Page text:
So you moved back to Austin for the 2nd time. What did you end up doing here?
I found a job with the City’s Art in Public Places program. I worked there for 2 years and I liked it because it was new for me but I was doing lots of work that was not really of interest to me. When I saw this job at the Blanton I applied for it and I got it. It’s been wonderful because the museum, over the course of the past 6 years, has changed and grown so much.
What do you do as Director of Public Relations and Marketing at the Blanton Museum of Art?
There’s the PR side of it, which entails writing press releases, doing outreach, and then pitching the press/media in hopes that they will cover the shows and exhibitions. Then the marketing side consists of getting the signage, brochures and collateral ready and up.
What suggestions do you have for people who want to get into PR? In a museum?
Identify people in the field and network with them. Continue writing so that you’re constantly honing your craft and so you don’t let that skill drop. Keep yourself open to all opportunities. I thought I wanted to be an art dealer and that wasn’t the right fit for me. Now I’m in PR.
Stay relevant, flexible and responsive to trends in culture. Social media is everywhere so it’s important to have a strong social presence.
Do you have any kids?
I have a 3 –year old son. The older he gets the more he’s able to understand art. The biggest change in my life is that I’ve gotten married and have had a son.
Are you involved with anything else in Austin?
I co- founded Austin’s Cultural Campus. It’s a pedestrian friendly cultural destination comprised of 6 museums, offering exhibitions, performances, shopping, dining, and more. I thought what’s a program that could benefit us all? We all help each other with marketing and we work to build awareness for all our museums.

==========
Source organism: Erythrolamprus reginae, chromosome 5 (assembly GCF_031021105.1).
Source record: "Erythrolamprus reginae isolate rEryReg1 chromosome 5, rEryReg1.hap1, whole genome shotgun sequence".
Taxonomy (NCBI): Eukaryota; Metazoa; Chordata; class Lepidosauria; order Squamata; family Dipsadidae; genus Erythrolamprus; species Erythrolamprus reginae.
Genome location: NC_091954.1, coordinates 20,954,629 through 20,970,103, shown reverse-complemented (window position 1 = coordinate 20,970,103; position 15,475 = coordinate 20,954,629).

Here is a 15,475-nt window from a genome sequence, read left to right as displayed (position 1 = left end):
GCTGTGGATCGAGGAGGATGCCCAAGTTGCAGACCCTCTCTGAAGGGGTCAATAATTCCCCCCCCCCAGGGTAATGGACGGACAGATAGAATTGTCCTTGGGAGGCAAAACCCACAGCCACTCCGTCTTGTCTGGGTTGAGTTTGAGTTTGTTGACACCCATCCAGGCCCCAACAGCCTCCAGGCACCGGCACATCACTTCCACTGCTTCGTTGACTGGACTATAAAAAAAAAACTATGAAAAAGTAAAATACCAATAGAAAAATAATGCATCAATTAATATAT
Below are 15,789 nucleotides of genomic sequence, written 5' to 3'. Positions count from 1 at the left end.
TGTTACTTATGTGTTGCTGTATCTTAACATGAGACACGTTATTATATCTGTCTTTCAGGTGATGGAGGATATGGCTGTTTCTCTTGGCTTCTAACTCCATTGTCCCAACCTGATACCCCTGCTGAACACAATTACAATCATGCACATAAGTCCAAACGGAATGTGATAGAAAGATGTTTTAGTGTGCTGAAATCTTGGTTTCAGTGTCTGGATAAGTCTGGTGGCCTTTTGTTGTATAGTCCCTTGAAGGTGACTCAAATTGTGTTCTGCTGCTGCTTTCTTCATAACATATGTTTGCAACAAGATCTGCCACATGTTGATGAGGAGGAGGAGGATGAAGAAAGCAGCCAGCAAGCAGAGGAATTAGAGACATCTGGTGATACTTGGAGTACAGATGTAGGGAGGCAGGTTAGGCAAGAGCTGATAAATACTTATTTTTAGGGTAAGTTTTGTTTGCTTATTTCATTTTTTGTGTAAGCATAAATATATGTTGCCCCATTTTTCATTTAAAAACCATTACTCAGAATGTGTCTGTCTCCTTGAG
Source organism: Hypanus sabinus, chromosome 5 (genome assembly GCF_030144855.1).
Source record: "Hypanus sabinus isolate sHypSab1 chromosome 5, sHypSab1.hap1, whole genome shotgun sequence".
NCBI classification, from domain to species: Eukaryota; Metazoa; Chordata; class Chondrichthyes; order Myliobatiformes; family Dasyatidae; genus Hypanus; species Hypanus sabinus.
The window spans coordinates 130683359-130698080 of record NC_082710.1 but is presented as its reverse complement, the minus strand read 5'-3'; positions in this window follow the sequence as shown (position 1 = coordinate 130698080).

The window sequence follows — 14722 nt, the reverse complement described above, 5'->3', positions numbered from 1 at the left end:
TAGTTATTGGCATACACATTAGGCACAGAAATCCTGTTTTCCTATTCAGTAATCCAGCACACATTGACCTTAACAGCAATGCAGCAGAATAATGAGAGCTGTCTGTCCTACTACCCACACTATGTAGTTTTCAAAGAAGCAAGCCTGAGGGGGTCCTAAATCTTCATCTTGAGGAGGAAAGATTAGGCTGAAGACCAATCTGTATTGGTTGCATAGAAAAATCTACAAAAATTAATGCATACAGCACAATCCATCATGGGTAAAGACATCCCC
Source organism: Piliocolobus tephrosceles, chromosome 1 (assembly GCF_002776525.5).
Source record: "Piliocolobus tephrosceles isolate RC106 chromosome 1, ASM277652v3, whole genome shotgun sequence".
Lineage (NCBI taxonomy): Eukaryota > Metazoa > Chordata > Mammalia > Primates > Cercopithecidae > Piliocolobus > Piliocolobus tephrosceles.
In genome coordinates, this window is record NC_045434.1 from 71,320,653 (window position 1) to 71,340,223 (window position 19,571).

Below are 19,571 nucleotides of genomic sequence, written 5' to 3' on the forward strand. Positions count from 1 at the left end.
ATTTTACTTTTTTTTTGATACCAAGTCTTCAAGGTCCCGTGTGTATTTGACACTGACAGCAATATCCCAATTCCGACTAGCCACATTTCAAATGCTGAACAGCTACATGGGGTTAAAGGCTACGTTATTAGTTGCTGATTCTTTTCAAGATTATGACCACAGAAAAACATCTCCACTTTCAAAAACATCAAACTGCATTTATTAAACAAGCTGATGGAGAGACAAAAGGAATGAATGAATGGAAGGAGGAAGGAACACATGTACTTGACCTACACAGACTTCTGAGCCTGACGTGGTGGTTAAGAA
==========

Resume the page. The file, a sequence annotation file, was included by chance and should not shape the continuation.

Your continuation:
Would you ever go back to NYC?
No, now that I have a son probably not. I still find it to be the most amazing city ever though.
What are your favorite places to eat in Austin?
Contigo, Hillside Farmacy, Foreign and Domestic, Salty Sow, East Side Café, Barley Swine and Uchi is the best Sushi I have ever had! My husband is a master BBQer. I’m not much of a chef but I love to eat!
What are your favorite things to do in Austin?
I like to walk around the lake in the Mueller neighborhood. I like to go to the Farmer’s market, do yoga, and I love having BBQ at friends’ houses.
Do you have any pets?
I have a 14- year old cat named Rudy.
Born in a small town in Louisiana, Kathleen needed something that was much bigger and exciting and it looks like she got that and much more. Moving to North Carolina, Boston, Virginia, Austin, New York then back to Austin, Kathleen is not a stranger to travel. She said that her town that she was born in wasn’t “culturally diverse” and now she’s definitely cultured because of her travels, by working at a museum and currently residing in one of the most diverse cities in the nation.